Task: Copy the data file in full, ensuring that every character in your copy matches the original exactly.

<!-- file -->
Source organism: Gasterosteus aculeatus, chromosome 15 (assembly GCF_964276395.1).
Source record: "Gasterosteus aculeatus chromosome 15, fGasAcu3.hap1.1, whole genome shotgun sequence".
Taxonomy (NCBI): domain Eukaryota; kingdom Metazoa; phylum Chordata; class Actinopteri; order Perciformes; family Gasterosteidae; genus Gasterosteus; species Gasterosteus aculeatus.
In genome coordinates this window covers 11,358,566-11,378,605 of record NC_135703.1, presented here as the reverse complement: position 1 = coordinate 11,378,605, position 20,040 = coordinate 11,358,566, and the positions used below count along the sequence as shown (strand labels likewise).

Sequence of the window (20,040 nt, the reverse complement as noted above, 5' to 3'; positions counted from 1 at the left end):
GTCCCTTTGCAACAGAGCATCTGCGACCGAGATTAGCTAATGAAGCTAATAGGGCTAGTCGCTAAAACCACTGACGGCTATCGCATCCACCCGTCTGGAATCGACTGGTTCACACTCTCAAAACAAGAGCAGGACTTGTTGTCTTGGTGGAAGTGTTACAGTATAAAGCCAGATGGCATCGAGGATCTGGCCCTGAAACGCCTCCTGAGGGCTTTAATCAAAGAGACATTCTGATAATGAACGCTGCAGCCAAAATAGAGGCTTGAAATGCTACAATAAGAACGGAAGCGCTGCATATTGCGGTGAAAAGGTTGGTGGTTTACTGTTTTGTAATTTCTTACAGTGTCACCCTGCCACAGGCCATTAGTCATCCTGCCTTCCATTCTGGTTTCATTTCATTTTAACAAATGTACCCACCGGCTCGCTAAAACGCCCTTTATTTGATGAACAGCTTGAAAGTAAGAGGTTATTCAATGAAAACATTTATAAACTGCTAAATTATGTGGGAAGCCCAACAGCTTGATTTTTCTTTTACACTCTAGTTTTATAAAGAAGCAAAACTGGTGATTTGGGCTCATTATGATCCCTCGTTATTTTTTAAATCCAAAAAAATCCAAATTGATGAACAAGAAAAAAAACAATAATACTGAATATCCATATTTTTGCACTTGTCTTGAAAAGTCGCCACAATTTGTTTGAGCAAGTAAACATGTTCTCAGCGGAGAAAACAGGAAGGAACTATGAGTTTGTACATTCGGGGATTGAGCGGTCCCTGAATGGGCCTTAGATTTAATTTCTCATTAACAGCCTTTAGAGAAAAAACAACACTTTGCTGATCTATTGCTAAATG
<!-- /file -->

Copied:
Source organism: Gasterosteus aculeatus, chromosome 15 (assembly GCF_964276395.1).
Source record: "Gasterosteus aculeatus chromosome 15, fGasAcu3.hap1.1, whole genome shotgun sequence".
Taxonomy (NCBI): domain Eukaryota; kingdom Metazoa; phylum Chordata; class Actinopteri; order Perciformes; family Gasterosteidae; genus Gasterosteus; species Gasterosteus aculeatus.
In genome coordinates this window covers 11,358,566-11,378,605 of record NC_135703.1, presented here as the reverse complement: position 1 = coordinate 11,378,605, position 20,040 = coordinate 11,358,566, and the positions used below count along the sequence as shown (strand labels likewise).

Sequence of the window (20,040 nt, the reverse complement as noted above, 5' to 3'; positions counted from 1 at the left end):
GTCCCTTTGCAACAGAGCATCTGCGACCGAGATTAGCTAATGAAGCTAATAGGGCTAGTCGCTAAAACCACTGACGGCTATCGCATCCACCCGTCTGGAATCGACTGGTTCACACTCTCAAAACAAGAGCAGGACTTGTTGTCTTGGTGGAAGTGTTACAGTATAAAGCCAGATGGCATCGAGGATCTGGCCCTGAAACGCCTCCTGAGGGCTTTAATCAAAGAGACATTCTGATAATGAACGCTGCAGCCAAAATAGAGGCTTGAAATGCTACAATAAGAACGGAAGCGCTGCATATTGCGGTGAAAAGGTTGGTGGTTTACTGTTTTGTAATTTCTTACAGTGTCACCCTGCCACAGGCCATTAGTCATCCTGCCTTCCATTCTGGTTTCATTTCATTTTAACAAATGTACCCACCGGCTCGCTAAAACGCCCTTTATTTGATGAACAGCTTGAAAGTAAGAGGTTATTCAATGAAAACATTTATAAACTGCTAAATTATGTGGGAAGCCCAACAGCTTGATTTTTCTTTTACACTCTAGTTTTATAAAGAAGCAAAACTGGTGATTTGGGCTCATTATGATCCCTCGTTATTTTTTAAATCCAAAAAAATCCAAATTGATGAACAAGAAAAAAAACAATAATACTGAATATCCATATTTTTGCACTTGTCTTGAAAAGTCGCCACAATTTGTTTGAGCAAGTAAACATGTTCTCAGCGGAGAAAACAGGAAGGAACTATGAGTTTGTACATTCGGGGATTGAGCGGTCCCTGAATGGGCCTTAGATTTAATTTCTCATTAACAGCCTTTAGAGAAAAAACAACACTTTGCTGATCTATTGCTAAATG